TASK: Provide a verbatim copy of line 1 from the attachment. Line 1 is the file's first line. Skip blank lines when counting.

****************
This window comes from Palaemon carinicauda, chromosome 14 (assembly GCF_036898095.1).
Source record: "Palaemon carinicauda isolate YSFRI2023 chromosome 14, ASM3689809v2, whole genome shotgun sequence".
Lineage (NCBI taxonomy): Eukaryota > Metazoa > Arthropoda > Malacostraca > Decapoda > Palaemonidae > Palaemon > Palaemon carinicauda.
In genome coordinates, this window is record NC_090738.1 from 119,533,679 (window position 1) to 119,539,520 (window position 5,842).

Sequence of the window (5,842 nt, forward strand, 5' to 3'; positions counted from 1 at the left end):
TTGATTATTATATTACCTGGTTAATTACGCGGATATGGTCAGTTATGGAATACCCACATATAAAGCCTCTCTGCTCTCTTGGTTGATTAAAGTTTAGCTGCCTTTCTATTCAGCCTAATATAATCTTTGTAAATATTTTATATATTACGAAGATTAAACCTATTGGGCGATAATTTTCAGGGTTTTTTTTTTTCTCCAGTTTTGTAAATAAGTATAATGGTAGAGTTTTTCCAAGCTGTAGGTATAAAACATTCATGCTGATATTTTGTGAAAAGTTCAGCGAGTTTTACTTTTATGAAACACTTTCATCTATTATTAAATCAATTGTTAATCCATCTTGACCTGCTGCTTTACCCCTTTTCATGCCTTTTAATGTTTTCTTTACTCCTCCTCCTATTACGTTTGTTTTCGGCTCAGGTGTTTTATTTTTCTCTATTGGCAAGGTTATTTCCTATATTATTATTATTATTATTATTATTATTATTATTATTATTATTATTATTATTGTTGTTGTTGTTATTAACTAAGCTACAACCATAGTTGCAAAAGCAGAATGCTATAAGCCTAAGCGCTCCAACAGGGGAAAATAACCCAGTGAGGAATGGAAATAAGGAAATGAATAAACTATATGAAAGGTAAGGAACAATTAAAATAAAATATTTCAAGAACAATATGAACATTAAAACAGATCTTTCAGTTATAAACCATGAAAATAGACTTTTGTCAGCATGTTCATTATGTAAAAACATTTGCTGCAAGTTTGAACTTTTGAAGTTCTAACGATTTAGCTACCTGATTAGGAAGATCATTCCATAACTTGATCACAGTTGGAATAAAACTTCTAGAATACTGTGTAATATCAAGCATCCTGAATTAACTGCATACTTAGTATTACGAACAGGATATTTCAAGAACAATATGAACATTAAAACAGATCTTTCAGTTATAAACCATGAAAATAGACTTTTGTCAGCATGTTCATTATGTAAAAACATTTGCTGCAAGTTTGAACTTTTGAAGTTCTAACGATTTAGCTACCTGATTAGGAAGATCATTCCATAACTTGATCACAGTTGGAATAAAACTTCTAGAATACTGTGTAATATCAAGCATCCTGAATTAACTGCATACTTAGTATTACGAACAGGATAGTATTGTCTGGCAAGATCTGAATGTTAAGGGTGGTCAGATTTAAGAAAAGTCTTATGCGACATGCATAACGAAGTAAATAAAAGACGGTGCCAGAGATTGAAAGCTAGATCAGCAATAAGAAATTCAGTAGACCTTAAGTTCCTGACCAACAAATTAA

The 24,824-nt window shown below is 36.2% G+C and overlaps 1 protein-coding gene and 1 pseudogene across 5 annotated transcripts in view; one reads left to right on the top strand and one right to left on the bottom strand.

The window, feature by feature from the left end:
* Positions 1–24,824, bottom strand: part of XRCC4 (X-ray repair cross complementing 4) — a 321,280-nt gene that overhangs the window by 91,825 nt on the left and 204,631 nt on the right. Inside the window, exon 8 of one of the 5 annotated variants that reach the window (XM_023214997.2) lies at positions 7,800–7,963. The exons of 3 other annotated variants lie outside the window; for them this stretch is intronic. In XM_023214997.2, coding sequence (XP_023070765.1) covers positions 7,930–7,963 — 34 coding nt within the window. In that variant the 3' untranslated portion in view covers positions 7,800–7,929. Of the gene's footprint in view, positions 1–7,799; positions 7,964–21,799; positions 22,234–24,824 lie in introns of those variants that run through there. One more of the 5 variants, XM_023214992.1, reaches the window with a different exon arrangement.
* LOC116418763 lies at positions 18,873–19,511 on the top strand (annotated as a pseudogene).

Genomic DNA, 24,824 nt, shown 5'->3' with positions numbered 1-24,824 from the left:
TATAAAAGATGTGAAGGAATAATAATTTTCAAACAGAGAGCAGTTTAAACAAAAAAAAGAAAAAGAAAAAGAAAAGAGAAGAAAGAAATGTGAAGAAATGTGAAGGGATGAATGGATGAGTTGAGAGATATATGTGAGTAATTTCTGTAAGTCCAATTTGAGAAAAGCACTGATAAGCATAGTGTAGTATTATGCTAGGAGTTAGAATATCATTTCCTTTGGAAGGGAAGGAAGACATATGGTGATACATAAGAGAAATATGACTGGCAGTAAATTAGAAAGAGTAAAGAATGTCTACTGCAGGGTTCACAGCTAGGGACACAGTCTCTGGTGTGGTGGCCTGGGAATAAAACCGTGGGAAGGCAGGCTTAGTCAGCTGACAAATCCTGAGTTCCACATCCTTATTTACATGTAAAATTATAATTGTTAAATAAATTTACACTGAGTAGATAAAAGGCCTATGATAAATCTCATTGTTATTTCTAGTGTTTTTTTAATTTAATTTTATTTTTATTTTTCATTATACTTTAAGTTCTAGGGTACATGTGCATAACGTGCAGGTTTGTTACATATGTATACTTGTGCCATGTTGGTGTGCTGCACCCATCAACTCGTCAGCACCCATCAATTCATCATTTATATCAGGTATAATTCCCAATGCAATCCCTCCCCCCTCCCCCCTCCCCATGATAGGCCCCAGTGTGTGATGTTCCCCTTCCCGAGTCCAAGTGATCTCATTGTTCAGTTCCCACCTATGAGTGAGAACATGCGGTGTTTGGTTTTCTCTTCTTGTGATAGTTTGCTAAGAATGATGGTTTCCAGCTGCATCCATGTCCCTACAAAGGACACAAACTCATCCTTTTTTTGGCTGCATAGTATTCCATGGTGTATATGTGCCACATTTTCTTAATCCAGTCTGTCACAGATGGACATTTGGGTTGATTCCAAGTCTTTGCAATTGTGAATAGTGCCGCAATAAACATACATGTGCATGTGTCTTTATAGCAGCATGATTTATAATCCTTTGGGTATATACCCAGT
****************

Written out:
This window comes from Palaemon carinicauda, chromosome 14 (assembly GCF_036898095.1).